Top ten terms in a severance agreement

Gordon Law Group

An employment severance agreement, also known as a separation agreement, typically includes several important terms and provisions. While the specific contents may vary based on the jurisdiction and the nature of the employment, here are the top 10 common termsto watch out for:

  1. Parties: Identify the employer and the employee entering into the agreement.  The concern here is making sure that the name of the employer is correct.  Companies often list themselves and then a raft of affiliated entities (either explicitly or by implication), so that all of them get the benefit of the restrictions placed on the former employee.
  2. Termination Date: Should clearly state the date the employment termination becomes effective.  This is important, especially if you’ve negotiated a garden leave or continuing employment.  It is often very helpful to get an agreement to allow you to continue working, even if you’re not in the office, as the continued employment will make it easier to find new work.  It’s easier to find work while you are employed and in a position of strength than unemployed.
  3. Severance Benefits: Outline the compensation and benefits the employee will receive upon termination. This may include severance pay, continuation of health insurance (often through COBRA), unused vacation or sick leave payout, or other entitlements.
  4. Release of Claims: Employers typically want a full release of all claims you could have against them.  The biggest concern here is including claims you may not want released when considering the amount of money the employer is offering.  If you actually have claims (typically for discrimination or retaliation), you might be willing to release them for more severance, but unless you know, you should be careful.  Also, employees should ask for a release of claims the company may have against them, and although the employer may not want to release all claims it may have against the employee, the employer should be willing to release claims it actually knows about.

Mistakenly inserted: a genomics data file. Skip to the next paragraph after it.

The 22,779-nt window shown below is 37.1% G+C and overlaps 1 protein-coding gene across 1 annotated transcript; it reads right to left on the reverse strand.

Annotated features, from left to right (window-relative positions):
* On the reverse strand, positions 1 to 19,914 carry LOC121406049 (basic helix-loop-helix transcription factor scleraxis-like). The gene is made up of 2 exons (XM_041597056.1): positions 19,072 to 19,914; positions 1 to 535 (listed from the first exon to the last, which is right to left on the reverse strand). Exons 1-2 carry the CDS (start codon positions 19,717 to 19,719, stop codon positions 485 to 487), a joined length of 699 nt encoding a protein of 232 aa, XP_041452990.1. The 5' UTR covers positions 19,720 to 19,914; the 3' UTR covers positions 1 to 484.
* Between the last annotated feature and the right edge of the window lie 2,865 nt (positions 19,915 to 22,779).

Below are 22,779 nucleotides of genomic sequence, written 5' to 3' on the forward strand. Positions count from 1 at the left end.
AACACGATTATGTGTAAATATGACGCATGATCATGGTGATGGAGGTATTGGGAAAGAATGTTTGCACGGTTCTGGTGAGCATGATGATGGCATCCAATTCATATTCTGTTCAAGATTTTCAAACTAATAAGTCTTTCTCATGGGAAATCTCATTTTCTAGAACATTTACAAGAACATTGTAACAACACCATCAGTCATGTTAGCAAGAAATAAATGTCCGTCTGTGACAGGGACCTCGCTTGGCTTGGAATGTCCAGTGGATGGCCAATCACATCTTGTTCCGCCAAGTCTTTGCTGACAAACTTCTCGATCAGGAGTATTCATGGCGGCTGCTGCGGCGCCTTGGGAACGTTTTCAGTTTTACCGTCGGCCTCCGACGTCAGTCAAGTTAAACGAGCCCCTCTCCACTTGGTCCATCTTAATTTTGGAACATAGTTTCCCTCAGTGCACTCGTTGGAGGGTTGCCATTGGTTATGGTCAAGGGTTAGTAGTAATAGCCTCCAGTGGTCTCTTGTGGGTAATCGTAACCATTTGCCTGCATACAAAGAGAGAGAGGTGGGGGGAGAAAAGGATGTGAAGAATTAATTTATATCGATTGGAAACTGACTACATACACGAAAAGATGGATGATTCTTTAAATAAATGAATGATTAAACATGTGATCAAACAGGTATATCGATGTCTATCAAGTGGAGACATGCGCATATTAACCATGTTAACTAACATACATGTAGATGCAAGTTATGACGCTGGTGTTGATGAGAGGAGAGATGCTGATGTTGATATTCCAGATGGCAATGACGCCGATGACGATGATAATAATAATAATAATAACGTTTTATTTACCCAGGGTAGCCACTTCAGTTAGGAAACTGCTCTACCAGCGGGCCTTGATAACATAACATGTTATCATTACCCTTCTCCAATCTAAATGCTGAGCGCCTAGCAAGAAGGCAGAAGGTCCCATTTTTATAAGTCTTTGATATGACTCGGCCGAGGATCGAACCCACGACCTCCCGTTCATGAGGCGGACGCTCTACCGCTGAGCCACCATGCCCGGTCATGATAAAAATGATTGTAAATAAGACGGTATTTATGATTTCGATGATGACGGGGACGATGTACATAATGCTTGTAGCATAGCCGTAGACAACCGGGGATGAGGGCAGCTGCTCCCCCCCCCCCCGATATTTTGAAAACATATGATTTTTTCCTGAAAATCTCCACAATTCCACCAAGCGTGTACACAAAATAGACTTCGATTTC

5. Confidentiality/Non-Disclosure: These provisions typically specify that the employee must maintain the confidentiality of any trade secrets, proprietary information, or sensitive company information even after termination.  This may include the severance agreement itself.
  6. Non-Disparagement: This typically prohibits the employee from making negative or disparaging remarks about the employer or its employees.  The employee should look for some relief here, too, to make sure the employer’s people won’t say anything bad – especially something that could hurt the employee’s job search.
  7. Non-Competition:  These provisions typically restate restrictions on the employee’s ability to compete with the employer for a specified period of time and within a specific geographic area.  Sometimes an employee can ask to narrow the scope of a non-compete, to make it easier to find new work.
  8. Non-Solicitation:  These provisions typically restrict the employee’s ability to solicit its clients or employees for a specified period of time.  If the employee brought clients or other employees into the company, she may be able to request relief to take them with her on the way out.
  9. Return of Company Property: Require the employee to return any company-owned property, documents, or intellectual property.
  10. Governing Law and Arbitration: Specify the jurisdiction and laws that will govern the interpretation and enforcement of the agreement.

It’s important to note that employment laws can vary, so consulting with an employment attorney or legal professional is advisable when presented with a severance agreement to ensure compliance with applicable laws and regulations in your specific jurisdiction.

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